Review: Toyota Harrier 2.0L Luxury - No turbo? no problem
It may not be as powerful as its predecessor but there's still so much to appreciate
When UMW Toyota Motor unveiled the new Harrier last year, the fact that it is no longer going to be powered by a turbocharged engine like its predecessor was definitely bothering us.
There is only one model to choose from and it's called the Harrier 2.0 Luxury which we're looking at here. There are five colours to choose from a largely monochromatic palette bar a dark blue metallic hue, and it's yours for RM274,000 on the road minus insurance. As with all new Toyotas, the price includes a five-year unlimited-mileage warranty.
You still get a two-litre four-cylinder engine as before, but it's the same Dynamic Force M20A-FKS naturally-aspirated mill powering the base variant of the Toyota RAV4 which produces 173 PS and 203 Nm of torque. All that power is sent to the front wheels via a direct shift CVT with a fuel consumption of 6.5 litres per 100km.
The powertrain is a downgrade on sheer output alone, but Toyota takes pride in the fact that it comes with the most advanced version of the carmaker's dual VVT-i (variable valve timing with intelligence) since the system was pioneered 30 years ago.
So, in an effort to find out how it feels, we spent a couple of days with the new Harrier recently and here's how it went.
In terms of the design, there is no denying the fact that the Harrier looks so much more handsome compared to the outgoing model which looked rather conservative. The new one here still looks matured but it is certainly sharper than before. In fact, it even looks like a Jaguar F-Type when you look at it from the rear.
Underneath the sharp, new sheet metal is the Toyota New Global Architecture (TNGA) GA-K platform, which occupies a footprint that's 20mm wider than before, with a wheelbase that's 30mm longer than the third-generation Harrier - that's potentially good news for legroom, although the overall height of the SUV has been reduced by 30mm as well.
Inside, the centrepiece is a panoramic sunroof with electro-chromatic glass that can be dimmed at the touch of a button.
There's also an eight-inch touchscreen infotainment with Apple CarPlay and Android Auto, a wireless charger, leather seats and a digital rearview mirror, which props up the live feed from a wide-angle, high-resolution camera; useful for countering glare at night, especially when you're being tailgated by a car with permanent high beams on a pitch-black road.
As expected, there is also a generous dose of leather upholstery as well as premium soft-touch material all over the cabin.
Being UMWT's premium offering in the SUV segment, the all-new Harrier is pretty well equipped on the safety front, with features like pre-crash system, lane departure alert with steering assist, lane tracing assist, dynamic radar cruise control and adaptive high beam making up the Toyota Safety Sense (TSS) suite that comes as standard in the sole variant on offer.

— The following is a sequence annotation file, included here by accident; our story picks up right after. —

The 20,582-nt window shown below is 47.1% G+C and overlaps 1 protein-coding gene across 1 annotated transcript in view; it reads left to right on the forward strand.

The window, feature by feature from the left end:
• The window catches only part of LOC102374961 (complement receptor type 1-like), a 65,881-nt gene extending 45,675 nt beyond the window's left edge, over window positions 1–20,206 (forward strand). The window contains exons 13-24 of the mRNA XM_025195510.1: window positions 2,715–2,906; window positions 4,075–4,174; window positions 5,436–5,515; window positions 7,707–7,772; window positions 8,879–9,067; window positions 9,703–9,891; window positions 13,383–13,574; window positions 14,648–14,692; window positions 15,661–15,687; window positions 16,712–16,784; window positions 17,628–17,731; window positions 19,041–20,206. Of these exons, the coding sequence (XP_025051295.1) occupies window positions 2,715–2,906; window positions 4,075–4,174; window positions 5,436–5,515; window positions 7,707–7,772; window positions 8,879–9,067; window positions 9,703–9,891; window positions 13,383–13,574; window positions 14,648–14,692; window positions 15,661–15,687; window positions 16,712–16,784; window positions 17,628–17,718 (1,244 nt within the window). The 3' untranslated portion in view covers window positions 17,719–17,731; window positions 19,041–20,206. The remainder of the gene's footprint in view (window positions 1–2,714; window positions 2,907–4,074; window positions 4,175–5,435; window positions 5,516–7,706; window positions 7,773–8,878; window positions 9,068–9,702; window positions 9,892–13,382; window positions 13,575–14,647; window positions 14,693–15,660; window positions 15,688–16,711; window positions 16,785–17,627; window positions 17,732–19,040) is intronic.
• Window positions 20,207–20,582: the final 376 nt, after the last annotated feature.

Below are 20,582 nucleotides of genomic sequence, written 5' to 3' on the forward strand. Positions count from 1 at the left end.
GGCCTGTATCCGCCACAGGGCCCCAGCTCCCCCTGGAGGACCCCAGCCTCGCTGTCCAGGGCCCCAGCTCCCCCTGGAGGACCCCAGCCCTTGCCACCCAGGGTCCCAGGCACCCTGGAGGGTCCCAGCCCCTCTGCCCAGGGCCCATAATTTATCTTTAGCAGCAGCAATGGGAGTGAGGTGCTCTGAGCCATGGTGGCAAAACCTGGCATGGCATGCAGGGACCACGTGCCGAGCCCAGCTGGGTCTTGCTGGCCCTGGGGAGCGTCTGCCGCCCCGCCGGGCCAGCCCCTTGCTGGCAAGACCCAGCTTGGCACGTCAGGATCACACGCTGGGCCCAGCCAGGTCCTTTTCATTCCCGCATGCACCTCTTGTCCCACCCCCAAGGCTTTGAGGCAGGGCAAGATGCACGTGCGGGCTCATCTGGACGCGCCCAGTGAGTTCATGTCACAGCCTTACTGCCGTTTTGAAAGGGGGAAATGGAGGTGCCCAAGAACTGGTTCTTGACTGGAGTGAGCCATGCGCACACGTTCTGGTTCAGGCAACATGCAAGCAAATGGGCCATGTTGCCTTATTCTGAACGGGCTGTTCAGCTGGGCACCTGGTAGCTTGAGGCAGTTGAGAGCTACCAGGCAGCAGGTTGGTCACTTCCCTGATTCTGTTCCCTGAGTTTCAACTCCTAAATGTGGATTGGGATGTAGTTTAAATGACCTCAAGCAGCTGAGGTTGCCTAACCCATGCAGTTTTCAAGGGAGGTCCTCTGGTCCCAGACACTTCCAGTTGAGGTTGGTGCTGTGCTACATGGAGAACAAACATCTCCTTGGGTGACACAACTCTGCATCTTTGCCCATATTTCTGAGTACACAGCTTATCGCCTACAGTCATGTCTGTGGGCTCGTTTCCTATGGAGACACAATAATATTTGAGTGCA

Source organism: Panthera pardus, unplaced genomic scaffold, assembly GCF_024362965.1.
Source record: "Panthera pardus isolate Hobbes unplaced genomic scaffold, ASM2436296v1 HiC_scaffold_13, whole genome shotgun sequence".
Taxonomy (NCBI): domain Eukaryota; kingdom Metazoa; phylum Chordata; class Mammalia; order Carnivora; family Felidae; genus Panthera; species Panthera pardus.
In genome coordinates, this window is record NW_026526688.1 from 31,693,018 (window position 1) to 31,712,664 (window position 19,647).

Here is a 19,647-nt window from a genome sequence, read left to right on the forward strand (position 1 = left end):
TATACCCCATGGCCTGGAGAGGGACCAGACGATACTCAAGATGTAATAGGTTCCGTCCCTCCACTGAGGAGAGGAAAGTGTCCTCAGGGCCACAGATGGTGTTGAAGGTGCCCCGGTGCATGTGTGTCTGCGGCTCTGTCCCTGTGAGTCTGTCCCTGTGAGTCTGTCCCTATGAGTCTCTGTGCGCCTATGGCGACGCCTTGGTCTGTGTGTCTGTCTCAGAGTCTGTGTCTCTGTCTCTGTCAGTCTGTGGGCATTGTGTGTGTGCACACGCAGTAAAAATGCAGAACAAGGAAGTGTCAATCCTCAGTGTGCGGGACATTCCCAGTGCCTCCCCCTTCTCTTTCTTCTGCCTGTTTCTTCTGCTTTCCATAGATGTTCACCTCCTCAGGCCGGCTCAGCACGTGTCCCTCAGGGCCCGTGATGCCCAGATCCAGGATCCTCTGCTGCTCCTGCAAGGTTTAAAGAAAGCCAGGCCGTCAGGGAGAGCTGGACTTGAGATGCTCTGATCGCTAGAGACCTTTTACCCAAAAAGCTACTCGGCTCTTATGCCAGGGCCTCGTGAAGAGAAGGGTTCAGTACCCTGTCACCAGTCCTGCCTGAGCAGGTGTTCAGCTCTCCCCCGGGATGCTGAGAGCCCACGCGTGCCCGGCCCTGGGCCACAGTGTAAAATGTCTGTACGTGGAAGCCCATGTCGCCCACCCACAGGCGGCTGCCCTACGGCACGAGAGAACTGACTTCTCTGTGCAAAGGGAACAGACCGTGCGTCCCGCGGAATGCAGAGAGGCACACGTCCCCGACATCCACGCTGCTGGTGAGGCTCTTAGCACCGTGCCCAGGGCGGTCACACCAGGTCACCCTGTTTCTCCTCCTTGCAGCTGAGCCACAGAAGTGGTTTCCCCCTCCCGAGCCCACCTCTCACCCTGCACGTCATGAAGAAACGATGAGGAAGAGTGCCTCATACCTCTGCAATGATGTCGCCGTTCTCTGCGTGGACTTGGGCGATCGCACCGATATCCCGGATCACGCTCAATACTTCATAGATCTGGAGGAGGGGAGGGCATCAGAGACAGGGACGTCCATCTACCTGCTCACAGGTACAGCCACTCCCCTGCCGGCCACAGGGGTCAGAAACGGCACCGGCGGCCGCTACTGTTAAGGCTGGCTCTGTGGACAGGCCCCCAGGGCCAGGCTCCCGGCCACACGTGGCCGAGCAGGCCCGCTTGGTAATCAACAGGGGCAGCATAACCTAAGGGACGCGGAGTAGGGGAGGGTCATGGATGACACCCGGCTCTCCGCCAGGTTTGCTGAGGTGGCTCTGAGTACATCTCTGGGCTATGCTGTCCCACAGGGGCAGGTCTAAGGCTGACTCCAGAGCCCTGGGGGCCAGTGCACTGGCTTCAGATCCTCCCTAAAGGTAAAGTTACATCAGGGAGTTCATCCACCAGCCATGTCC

That being said, the Harrier here has definitely improved significantly in terms of looks, standard features offered, space, as well as safety if we are to compare it with the outgoing model.
Now, how does it feel to drive it?
Let us address the elephant in the room first - since it is powered by a naturally-aspirated engine, the Harrier is not as punchy or as eager at low revs as its predecessor anymore. However, it is also anything but slow.
The SUV still goes past the speed limit effortlessly and has enough power to enjoy some proper high speed cruising, but takes slightly longer than its predecessor, that's all. Plus, it is a model that is targeted towards a very matured crowd who prioritise luxury and comfort over everything else. So, based on our experience, the 173 PS and 203 Nm feels just about right.
Thanks to the new TNGA platform, handling is also impressive with minimal body roll and weight-shifting while cornering. In typical Harrier fashion, the level of refinement and build quality is also almost on par with what you get in a Lexus.
Reminding us that we're in no ordinary Toyota are the "Harrier" emblems that are embossed on the door panels, the heated/ventilated seats, as well as features like the electro-chromatic glass roof.
In all, the new Harrier is a lovely vehicle to be in - refined, spacious, super comfortable, and luxurious. However, the fact that everything is black in the cabin makes it look a tad plain.
You can opt for a Brown-Black combination but the seats are still black. If only the seats can be clad in Brown, Burgundy, or Beige leather like what Lexus has, the Harrier's interior will look way more high-class than it already does now.
In all, the Harrier is still unmistakably, a Harrier. The level of luxury, comfort, refinement, and reliability that it is known for, is still there. It may not be as powerful as its turbocharged predecessor but it still produces decent amount of power.
In fact, its sharp new looks and the list of standard features actually overshadow the fact that it less powerful now. So, if you're looking for a luxurious Japanese SUV that turns heads, makes a statement, and doesn't cost as much as a Lexus or a German SUV, look no further.